Thursday, November 6, 2008

Gingerly Casting My Medal Aside In The Most Polite Way, So As Not To Cause A Ruckus

I suppose there are always “consequences” for our actions. I mean the wrestler who threw his Olympic bronze medal on the mat and walked away in disgust is now banned from participating in the sport for two years. That's a consequence. Most of us nod our heads and say, “Yes. He deserves that consequence for unsportsmanlike behavior, by God!” Maybe that is the correct reaction. But probably to the wrestler, it was worth making the statement – to fight what he judged as being an injustice - even though he has to endure the consequence.

My former boss, Mr. Adams (and I think I can now say his name since he has retired) always used to ask me a question when I felt like there was an injustice being “committed” in my vicinity. He used to say to me, “Ginger, is this the hill you want to die on?” I assume he said “hill” because, let’s face it, around these parts there are no mountains. The point, though, was clear. He wanted to know if it was worth risking my opinion, my reputation, my job in some cases, to fight for what I think is right. In most cases it was not worth engaging in battle; the injustice wasn't egregious enough to fight against.

I have to admit that I am a passionate, reactionary person and have for several years worked at trying to be more measured – to take a step back before I react, to breathe through emotions, and even “sleep on it” before I respond. In most cases this is a good thing. I suppose that this is some form of maturity training or pearl of wisdom that I seek. I fancy this quality - patience, we might call it or an attempt at understanding - a good one to possess.

But what happens when we decide that whatever we are facing is the battle we want to fight? What happens when we decide that this hill is THE hill?

This has happened to me before. I ended up changing jobs as a result; I couldn’t work for a woman who promoted injustice. I climbed the hill. I was proactive, made my statement, and moved forward. I didn't die.

I am at that point in my life again, standing at the base of a very personal hill. I have relatively little armor to put on, except the confidence to know that something needs to change for me. It is time to move forward. I think it’s time to climb a little, though I do feel afraid.

Maybe I’ll be surprised at the outcome.

4 comments:

Chelle said...

Hope everything is ok, or at least ends up that way.

tara said...

For me, the outcome is always a surprise, even when I am positive I have it all figured out.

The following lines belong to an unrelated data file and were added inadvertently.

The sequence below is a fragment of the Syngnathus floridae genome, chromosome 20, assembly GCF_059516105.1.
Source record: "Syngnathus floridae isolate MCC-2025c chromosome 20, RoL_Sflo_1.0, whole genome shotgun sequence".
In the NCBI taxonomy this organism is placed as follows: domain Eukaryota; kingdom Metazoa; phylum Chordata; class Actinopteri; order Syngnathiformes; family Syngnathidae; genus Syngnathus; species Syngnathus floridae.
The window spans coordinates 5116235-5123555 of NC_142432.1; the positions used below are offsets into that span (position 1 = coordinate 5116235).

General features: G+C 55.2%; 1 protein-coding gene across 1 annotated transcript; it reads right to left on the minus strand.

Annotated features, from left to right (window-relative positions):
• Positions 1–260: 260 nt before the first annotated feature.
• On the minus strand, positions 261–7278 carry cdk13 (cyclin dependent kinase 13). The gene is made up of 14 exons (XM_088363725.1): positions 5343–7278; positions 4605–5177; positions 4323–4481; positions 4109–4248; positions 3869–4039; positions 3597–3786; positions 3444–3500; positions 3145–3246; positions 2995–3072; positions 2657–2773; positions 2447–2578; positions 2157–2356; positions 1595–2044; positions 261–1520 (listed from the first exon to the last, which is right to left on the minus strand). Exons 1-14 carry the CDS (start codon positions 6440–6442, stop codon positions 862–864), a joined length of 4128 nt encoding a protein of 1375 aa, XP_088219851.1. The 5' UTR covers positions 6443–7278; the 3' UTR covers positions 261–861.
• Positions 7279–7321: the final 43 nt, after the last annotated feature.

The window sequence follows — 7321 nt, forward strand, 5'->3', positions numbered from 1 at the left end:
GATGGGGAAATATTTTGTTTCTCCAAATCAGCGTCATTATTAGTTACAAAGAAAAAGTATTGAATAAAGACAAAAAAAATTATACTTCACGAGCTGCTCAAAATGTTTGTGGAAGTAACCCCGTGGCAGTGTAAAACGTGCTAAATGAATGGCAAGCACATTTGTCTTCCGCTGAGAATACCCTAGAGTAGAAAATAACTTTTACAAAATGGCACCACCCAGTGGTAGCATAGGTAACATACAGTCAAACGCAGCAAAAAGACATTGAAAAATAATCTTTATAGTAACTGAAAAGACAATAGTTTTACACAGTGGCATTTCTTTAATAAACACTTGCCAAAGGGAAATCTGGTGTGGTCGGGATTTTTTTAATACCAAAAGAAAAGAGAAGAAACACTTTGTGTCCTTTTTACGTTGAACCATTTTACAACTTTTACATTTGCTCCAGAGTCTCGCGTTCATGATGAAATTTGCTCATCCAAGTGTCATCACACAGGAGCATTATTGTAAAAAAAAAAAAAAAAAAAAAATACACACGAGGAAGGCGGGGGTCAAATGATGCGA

For you, remember that there is one random stranger out here in the blog world who is cheering you on, every day!

happyfunpants said...

Just so long as you know that you're not climbing that hill alone. I'm here to help - any way that I can.

maria said...

Wow, what bravery -- and discernment. Keep us posted, and we're rooting for you.

Thursday, November 6, 2008

Gingerly Casting My Medal Aside In The Most Polite Way, So As Not To Cause A Ruckus

I suppose there are always “consequences” for our actions. I mean the wrestler who threw his Olympic bronze medal on the mat and walked away in disgust is now banned from participating in the sport for two years. That's a consequence. Most of us nod our heads and say, “Yes. He deserves that consequence for unsportsmanlike behavior, by God!” Maybe that is the correct reaction. But probably to the wrestler, it was worth making the statement – to fight what he judged as being an injustice - even though he has to endure the consequence.

My former boss, Mr. Adams (and I think I can now say his name since he has retired) always used to ask me a question when I felt like there was an injustice being “committed” in my vicinity. He used to say to me, “Ginger, is this the hill you want to die on?” I assume he said “hill” because, let’s face it, around these parts there are no mountains. The point, though, was clear. He wanted to know if it was worth risking my opinion, my reputation, my job in some cases, to fight for what I think is right. In most cases it was not worth engaging in battle; the injustice wasn't egregious enough to fight against.

I have to admit that I am a passionate, reactionary person and have for several years worked at trying to be more measured – to take a step back before I react, to breathe through emotions, and even “sleep on it” before I respond. In most cases this is a good thing. I suppose that this is some form of maturity training or pearl of wisdom that I seek. I fancy this quality - patience, we might call it or an attempt at understanding - a good one to possess.

But what happens when we decide that whatever we are facing is the battle we want to fight? What happens when we decide that this hill is THE hill?

This has happened to me before. I ended up changing jobs as a result; I couldn’t work for a woman who promoted injustice. I climbed the hill. I was proactive, made my statement, and moved forward. I didn't die.

I am at that point in my life again, standing at the base of a very personal hill. I have relatively little armor to put on, except the confidence to know that something needs to change for me. It is time to move forward. I think it’s time to climb a little, though I do feel afraid.

Maybe I’ll be surprised at the outcome.

4 comments:

Chelle said...

Hope everything is ok, or at least ends up that way.

tara said...

For me, the outcome is always a surprise, even when I am positive I have it all figured out.

For you, remember that there is one random stranger out here in the blog world who is cheering you on, every day!

happyfunpants said...

Just so long as you know that you're not climbing that hill alone. I'm here to help - any way that I can.

maria said...

Wow, what bravery -- and discernment. Keep us posted, and we're rooting for you.